That’d be bad enough, but then you come to the stock market. Chrysler going under’s bad enough, GM folding too would upset things badly. We saw over the winter what happens when things go down that path. That’s a problem because over the last 30 years we’ve gone from traditional pension plans to 401K retirement plans centered around, you guessed it, the stock market. When people start seeing their retirement funds dropping by 25, 35, 45 percent, they get nervous. They pull their money out, which only accelerates the slide (look at the percentage of stock that’s held by retirement funds). They also clamp down on their cash, because nothing makes people nervous faster than watching a financial cushion they’ve been counting on evaporate before their eyes. And then the economy really gets ugly.

  28. MarketCap isn’t the right number. GM has a LOT of assets, cars, plants, patents, designs, brands buildings, accounts recievable etc. You need to look at the value of stock, bonds, and debit of GM that’s the pie being sliced up; the stockholdersr are first in line for increases and decreases in the pie.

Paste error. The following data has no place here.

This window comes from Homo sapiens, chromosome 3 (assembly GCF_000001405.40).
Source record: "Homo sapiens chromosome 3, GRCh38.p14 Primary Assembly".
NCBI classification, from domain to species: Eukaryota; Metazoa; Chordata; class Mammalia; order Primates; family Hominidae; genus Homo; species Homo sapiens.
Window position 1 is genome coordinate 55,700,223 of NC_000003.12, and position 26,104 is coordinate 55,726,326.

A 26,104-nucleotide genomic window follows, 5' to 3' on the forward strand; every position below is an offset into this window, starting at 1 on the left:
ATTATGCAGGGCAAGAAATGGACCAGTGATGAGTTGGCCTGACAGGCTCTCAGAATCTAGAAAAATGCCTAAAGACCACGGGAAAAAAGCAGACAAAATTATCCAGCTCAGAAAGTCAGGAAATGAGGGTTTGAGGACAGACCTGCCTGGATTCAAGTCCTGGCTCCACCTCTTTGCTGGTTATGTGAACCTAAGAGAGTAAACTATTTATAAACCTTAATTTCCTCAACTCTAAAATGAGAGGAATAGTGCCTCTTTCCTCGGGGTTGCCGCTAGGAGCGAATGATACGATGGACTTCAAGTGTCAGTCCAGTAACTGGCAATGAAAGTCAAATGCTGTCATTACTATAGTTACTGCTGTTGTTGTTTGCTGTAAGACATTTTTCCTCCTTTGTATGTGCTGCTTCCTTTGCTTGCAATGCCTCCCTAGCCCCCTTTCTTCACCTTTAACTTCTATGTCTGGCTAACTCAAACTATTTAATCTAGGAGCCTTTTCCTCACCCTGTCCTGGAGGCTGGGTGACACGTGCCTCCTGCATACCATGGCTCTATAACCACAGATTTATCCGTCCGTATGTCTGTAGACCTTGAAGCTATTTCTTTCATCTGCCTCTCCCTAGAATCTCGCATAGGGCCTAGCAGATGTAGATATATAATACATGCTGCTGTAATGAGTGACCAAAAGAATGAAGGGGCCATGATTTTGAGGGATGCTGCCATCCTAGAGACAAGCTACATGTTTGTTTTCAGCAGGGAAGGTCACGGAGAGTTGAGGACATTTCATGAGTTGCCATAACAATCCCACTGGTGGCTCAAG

29. #31 Todd Knarr: I don’t know if you noticed, but GM actually went bankrupt just recently. It didn’t have much of an effect on the stock market.

    Also, you and several others are making the ludicrous argument that we need to give GM & Chrysler money so that the workers can pay taxes. Think about this for a moment: the money comes from the government to GM as bailout, gets paid to the workers as wages, then goes back to the government as taxes. How is this sensible?

    Everyone: there’s clearly some value in what GM does, but we’ll never sort it out if we have Government Motors. If they went bankrupt without our tax dollars propping them up, the factories, skills, and brands would still exist.